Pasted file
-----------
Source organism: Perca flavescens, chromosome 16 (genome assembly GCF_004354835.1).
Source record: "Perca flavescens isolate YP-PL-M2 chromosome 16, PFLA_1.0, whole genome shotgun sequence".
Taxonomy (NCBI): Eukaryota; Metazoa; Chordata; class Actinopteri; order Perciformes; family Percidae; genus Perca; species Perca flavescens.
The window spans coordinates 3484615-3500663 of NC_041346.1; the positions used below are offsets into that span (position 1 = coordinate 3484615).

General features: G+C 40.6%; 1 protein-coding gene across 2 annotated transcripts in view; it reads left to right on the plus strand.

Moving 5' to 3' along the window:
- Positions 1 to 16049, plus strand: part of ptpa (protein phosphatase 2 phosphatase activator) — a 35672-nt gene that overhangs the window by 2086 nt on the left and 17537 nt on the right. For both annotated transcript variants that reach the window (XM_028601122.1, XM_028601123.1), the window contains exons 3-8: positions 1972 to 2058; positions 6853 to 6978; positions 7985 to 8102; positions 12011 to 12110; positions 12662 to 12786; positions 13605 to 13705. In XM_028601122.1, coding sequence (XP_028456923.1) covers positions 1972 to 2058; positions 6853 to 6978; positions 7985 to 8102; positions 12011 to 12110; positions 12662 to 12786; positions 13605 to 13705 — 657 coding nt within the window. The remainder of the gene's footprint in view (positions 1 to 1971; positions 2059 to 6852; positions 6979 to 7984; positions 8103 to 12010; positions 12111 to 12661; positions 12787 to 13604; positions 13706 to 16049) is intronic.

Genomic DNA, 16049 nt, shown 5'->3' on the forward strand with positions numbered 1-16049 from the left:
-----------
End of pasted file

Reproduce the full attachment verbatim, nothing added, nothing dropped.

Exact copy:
Source organism: Perca flavescens, chromosome 16 (genome assembly GCF_004354835.1).
Source record: "Perca flavescens isolate YP-PL-M2 chromosome 16, PFLA_1.0, whole genome shotgun sequence".
Taxonomy (NCBI): Eukaryota; Metazoa; Chordata; class Actinopteri; order Perciformes; family Percidae; genus Perca; species Perca flavescens.
The window spans coordinates 3484615-3500663 of NC_041346.1; the positions used below are offsets into that span (position 1 = coordinate 3484615).

General features: G+C 40.6%; 1 protein-coding gene across 2 annotated transcripts in view; it reads left to right on the plus strand.

Moving 5' to 3' along the window:
- Positions 1 to 16049, plus strand: part of ptpa (protein phosphatase 2 phosphatase activator) — a 35672-nt gene that overhangs the window by 2086 nt on the left and 17537 nt on the right. For both annotated transcript variants that reach the window (XM_028601122.1, XM_028601123.1), the window contains exons 3-8: positions 1972 to 2058; positions 6853 to 6978; positions 7985 to 8102; positions 12011 to 12110; positions 12662 to 12786; positions 13605 to 13705. In XM_028601122.1, coding sequence (XP_028456923.1) covers positions 1972 to 2058; positions 6853 to 6978; positions 7985 to 8102; positions 12011 to 12110; positions 12662 to 12786; positions 13605 to 13705 — 657 coding nt within the window. The remainder of the gene's footprint in view (positions 1 to 1971; positions 2059 to 6852; positions 6979 to 7984; positions 8103 to 12010; positions 12111 to 12661; positions 12787 to 13604; positions 13706 to 16049) is intronic.

Genomic DNA, 16049 nt, shown 5'->3' on the forward strand with positions numbered 1-16049 from the left: